Endocrine Disruption Hazard Classes for CLP
The draft CLP act introducing hazard classes for endocrine disruption is now out for consultation, in a fast-tracked procedure aimed to rapidly adopt and implement the new classes. The feedback period will end on 18th October, with Chemical watch reporting that the act could be adopted by the end of the year.
The act follows the approach of including 2 hazard classes for endocrine disruption, based on the level of certainty, resulting in categories for ‘Known or Presumed Endocrine Disruptors’ and for ‘Suspected Endocrine Disruptors’
Both categories require evidence for 3 main criteria; ED activity, adverse effects and the biologically plausible link between them, but are divided by how convincing the evidence is. Substances may also be relegated to category 2/‘Suspected’ if adverse effects may not be relevant for humans in terms of human health, and if there is doubt regarding relevance at the population level in the environment. It is further noted that where evidence conclusively demonstrates adverse effects are not relevant at population level, the substance may not be regarded as an endocrine disruptor.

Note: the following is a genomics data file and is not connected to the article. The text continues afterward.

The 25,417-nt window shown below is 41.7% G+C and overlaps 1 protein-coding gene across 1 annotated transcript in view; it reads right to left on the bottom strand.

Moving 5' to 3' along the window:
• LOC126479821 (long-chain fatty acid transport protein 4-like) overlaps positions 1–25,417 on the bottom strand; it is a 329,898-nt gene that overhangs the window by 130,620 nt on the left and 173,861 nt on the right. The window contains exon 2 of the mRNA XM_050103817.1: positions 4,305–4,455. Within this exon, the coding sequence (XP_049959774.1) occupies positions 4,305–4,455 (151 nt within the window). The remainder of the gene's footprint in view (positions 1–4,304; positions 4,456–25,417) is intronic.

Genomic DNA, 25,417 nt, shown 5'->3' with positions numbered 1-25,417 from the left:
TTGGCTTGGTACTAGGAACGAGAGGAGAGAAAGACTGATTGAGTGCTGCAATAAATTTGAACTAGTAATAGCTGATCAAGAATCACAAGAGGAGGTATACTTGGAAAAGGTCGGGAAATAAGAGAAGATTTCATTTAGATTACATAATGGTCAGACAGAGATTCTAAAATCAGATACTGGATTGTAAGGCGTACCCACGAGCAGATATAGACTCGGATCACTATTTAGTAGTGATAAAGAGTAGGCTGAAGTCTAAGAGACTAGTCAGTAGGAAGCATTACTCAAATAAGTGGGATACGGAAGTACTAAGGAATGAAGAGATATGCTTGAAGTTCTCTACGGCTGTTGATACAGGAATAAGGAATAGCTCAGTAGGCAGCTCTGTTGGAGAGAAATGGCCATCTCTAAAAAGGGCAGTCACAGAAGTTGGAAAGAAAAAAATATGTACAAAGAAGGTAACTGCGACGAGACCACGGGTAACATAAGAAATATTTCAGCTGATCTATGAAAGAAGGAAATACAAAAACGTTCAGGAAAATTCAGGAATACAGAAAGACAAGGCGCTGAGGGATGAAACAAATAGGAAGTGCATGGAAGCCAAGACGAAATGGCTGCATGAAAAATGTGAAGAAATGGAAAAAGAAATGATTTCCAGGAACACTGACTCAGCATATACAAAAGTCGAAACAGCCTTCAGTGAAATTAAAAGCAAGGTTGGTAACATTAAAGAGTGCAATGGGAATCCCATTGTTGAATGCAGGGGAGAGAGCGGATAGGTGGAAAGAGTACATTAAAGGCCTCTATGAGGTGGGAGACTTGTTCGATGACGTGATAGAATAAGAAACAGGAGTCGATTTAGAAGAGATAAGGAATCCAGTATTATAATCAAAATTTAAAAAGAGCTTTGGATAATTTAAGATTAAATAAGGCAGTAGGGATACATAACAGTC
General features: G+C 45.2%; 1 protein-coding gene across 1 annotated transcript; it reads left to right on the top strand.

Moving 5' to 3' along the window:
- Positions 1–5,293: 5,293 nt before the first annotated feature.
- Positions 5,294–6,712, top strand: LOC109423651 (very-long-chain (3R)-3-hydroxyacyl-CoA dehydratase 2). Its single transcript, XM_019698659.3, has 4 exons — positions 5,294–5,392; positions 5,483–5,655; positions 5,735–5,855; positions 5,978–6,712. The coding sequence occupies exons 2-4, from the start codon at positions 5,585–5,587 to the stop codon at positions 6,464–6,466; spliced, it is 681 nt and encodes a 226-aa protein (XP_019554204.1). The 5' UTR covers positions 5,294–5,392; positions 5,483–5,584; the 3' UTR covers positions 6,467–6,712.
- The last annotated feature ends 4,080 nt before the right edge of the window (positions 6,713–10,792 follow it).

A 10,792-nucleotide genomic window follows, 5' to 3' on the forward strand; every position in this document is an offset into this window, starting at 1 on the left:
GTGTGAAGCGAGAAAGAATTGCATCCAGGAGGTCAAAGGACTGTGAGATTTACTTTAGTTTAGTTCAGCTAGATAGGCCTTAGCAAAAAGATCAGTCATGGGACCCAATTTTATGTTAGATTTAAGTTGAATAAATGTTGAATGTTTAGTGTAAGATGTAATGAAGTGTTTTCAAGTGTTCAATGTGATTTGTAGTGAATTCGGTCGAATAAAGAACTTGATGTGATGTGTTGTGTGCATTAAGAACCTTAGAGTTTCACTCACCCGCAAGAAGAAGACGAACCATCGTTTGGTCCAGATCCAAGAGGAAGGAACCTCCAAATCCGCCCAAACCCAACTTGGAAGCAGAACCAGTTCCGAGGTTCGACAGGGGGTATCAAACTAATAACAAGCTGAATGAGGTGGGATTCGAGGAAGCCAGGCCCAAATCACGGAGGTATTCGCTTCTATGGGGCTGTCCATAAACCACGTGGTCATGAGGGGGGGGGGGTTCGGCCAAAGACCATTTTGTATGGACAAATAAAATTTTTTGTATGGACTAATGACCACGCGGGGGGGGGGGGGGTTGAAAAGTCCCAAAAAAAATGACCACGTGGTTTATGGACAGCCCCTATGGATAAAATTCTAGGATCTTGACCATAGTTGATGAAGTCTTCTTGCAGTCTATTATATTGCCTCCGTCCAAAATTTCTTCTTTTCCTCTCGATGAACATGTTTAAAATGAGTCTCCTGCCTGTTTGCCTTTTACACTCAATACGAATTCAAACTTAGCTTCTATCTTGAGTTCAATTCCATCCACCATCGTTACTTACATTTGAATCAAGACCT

For the chemical industry, this will mean more testing and that population modelling is more important than ever. Enviresearch’s Charles Hazlerigg will be talking about population modelling at the Fresenius Conference on 8th November.
In addition, for ED substances in mixtures, there will be cut-off limits for individual substances, leading to the classification of the mixture as a whole, and new classes for persistent, bioaccumulative and toxic (PBT) and very persistent, very bioaccumulative (vPvB) substances, persistent, mobile and toxic (PMT) and very persistent, very mobile (vPvM) substances.